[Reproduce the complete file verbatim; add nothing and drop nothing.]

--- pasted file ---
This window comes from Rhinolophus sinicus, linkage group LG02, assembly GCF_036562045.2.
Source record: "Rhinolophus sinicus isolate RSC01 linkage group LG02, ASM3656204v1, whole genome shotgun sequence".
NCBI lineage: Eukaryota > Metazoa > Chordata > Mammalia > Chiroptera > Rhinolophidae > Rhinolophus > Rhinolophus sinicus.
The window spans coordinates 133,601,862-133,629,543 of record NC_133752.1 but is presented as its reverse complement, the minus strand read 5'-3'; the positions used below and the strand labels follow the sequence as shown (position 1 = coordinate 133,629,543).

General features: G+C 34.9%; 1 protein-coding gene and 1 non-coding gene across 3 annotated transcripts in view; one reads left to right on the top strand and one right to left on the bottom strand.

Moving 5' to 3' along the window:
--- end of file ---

This window comes from Rhinolophus sinicus, linkage group LG02, assembly GCF_036562045.2.
Source record: "Rhinolophus sinicus isolate RSC01 linkage group LG02, ASM3656204v1, whole genome shotgun sequence".
NCBI lineage: Eukaryota > Metazoa > Chordata > Mammalia > Chiroptera > Rhinolophidae > Rhinolophus > Rhinolophus sinicus.
The window spans coordinates 133,601,862-133,629,543 of record NC_133752.1 but is presented as its reverse complement, the minus strand read 5'-3'; the positions used below and the strand labels follow the sequence as shown (position 1 = coordinate 133,629,543).

General features: G+C 34.9%; 1 protein-coding gene and 1 non-coding gene across 3 annotated transcripts in view; one reads left to right on the top strand and one right to left on the bottom strand.

Moving 5' to 3' along the window: